Meanwhile, her ambitious junior boldly said hello to him and asked him for his opinion on the previous night’s football game. They got into an animated conversation together, to the horror of the senior. She scolded the junior later for wasting his time. (Yes, really. I can’t make this shit up.)
When the three met again at another event six months later, the CEO remembered the ambitious junior’s name. To the hardworking and accomplished but socially deferential senior, he said the five worst possible words:
“Hi, nice to meet you.”
Talk to people like you are their equal, and they will remember you as their equal. Talk to them like they’re royalty, and they will forget you because that makes you a fucking peasant.
Everything seemed like it was in place.
I was in a good company with a good culture. I was on a team experiencing a lot of turbulence and plenty of veterans were leaving because of it. I’d found three cool leaders and gotten chummy with each of them. When a department-wide reorganization was announced, I knew I had the perfect storm of promotion potential. I sat back and waited for my invitation to the big kid’s table.
… it never came.
I was passed over.
Because I had failed on this last and most important step: I didn’t explicitly ask.
My leaders all agreed that I was bright and capable. They gave me plum assignments and heaped me with accolades. I was visible, appreciated, and talked-about as a key player in the department. And when they handed out management jobs, there wasn’t one for me because I didn’t freaking ask for it.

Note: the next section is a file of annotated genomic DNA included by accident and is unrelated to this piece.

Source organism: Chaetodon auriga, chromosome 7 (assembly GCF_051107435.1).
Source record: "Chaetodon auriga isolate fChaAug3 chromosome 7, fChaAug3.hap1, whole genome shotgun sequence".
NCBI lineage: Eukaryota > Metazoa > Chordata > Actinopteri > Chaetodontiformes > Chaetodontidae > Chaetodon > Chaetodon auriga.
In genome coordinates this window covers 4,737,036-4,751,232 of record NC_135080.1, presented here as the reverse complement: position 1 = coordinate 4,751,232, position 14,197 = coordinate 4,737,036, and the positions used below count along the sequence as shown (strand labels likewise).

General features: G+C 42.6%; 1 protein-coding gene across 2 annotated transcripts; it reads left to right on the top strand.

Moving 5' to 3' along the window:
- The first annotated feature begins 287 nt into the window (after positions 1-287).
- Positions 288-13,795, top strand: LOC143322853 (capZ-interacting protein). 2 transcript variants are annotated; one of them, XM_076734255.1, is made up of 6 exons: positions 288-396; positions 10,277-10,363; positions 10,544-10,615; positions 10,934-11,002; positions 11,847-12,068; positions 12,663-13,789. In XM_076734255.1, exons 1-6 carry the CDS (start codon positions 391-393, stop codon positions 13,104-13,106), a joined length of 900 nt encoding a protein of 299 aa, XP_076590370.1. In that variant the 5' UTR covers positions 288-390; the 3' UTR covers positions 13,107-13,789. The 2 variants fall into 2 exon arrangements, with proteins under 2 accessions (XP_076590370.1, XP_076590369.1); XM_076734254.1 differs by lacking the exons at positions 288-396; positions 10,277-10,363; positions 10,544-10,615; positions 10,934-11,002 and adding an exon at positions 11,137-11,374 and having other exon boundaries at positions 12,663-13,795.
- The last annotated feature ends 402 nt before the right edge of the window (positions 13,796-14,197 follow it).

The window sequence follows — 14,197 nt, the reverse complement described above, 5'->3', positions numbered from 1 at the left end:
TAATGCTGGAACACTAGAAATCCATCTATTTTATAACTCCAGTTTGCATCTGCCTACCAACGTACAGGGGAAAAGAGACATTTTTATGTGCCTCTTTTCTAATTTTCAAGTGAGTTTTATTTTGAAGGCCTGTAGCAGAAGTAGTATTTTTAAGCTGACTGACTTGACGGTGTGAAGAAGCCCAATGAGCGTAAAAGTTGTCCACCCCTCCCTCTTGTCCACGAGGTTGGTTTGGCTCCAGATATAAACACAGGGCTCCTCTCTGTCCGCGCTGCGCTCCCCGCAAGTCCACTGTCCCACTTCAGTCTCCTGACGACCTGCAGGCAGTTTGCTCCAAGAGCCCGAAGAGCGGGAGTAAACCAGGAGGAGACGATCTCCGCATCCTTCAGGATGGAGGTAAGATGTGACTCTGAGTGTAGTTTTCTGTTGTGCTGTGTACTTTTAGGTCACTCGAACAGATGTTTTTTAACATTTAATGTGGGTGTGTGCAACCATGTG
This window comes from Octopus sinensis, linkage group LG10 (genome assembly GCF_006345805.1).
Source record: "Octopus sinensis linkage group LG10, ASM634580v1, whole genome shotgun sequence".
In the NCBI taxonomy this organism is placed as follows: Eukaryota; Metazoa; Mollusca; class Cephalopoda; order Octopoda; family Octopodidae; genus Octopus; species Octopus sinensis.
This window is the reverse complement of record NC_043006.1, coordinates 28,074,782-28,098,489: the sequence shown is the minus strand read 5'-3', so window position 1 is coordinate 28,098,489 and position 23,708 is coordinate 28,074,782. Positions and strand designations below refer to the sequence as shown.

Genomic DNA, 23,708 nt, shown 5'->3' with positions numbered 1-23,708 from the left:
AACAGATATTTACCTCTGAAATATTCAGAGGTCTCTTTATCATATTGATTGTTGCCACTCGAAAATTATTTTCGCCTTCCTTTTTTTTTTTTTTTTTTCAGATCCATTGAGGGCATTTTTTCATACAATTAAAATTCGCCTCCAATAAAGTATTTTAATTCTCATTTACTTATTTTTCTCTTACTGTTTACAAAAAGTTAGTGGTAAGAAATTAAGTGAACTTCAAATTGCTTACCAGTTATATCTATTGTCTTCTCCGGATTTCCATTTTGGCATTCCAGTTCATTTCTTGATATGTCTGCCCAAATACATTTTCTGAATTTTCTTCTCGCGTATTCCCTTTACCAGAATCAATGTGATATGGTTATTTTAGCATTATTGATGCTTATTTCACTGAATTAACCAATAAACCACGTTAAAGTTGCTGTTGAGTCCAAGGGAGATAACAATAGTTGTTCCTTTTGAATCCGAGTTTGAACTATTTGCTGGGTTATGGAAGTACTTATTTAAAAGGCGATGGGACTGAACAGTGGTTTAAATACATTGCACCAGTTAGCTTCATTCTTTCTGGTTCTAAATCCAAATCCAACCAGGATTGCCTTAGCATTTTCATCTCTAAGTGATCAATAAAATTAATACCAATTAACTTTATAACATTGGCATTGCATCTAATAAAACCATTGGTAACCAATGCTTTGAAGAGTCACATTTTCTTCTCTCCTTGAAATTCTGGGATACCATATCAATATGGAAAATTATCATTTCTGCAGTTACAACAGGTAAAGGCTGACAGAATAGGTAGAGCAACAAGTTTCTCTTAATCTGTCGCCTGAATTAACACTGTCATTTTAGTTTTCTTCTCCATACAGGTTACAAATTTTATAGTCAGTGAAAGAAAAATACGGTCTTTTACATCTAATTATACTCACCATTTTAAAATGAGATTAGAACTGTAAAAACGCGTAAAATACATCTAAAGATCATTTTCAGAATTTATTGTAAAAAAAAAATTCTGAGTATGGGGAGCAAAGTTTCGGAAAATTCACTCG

As I’ve written before, promotions don’t come simply by virtue of being good at your current job. They also don’t come solely from having a good network. You have to have the balls to put both to work for you. And I’d been too timid to pull this particular trigger. I was now stuck reporting to the most junior manager on the team, a man whose job I’d expected to receive myself.
Friends, in case you were wondering, it didn’t feel good! I can’t recommend it!
I gave myself a few months to lick my wounds. Then I decided that late was better than never, and I started to reach out to each of my chosen leaders. I told the two outside my chain of command that I wanted more than what I had, and both promised to put out discrete feelers for me on other teams. They were my back burner strategies.
Because no matter how discrete those feelers were, they had a risk of getting back to the leader inside my chain of command. So I decided to hit him first. I stopped by his desk, struck up one of our regular chats, observed that he’d been super busy with all the changes lately, then asked him if he’d be up for sneaking out early one day and grabbing a couple of beers.
(I should note that a female employee asking her male director out for drinks is something that could be easily misconstrued or backfire horribly. But I knew him, myself, and our team’s culture well enough to know it was a safe move for me. Lunch, coffee, or a 1:1 is a safer move, but I wanted to frame the conversation as something more personal, so drinks it was. ALSO if you do this, make sure you eat a huge meal right before you go so that you remain mentally sharp. That’s called “setting a bottom,” according to our lovely international readers.)
Make your move
This time, everything was actually in place.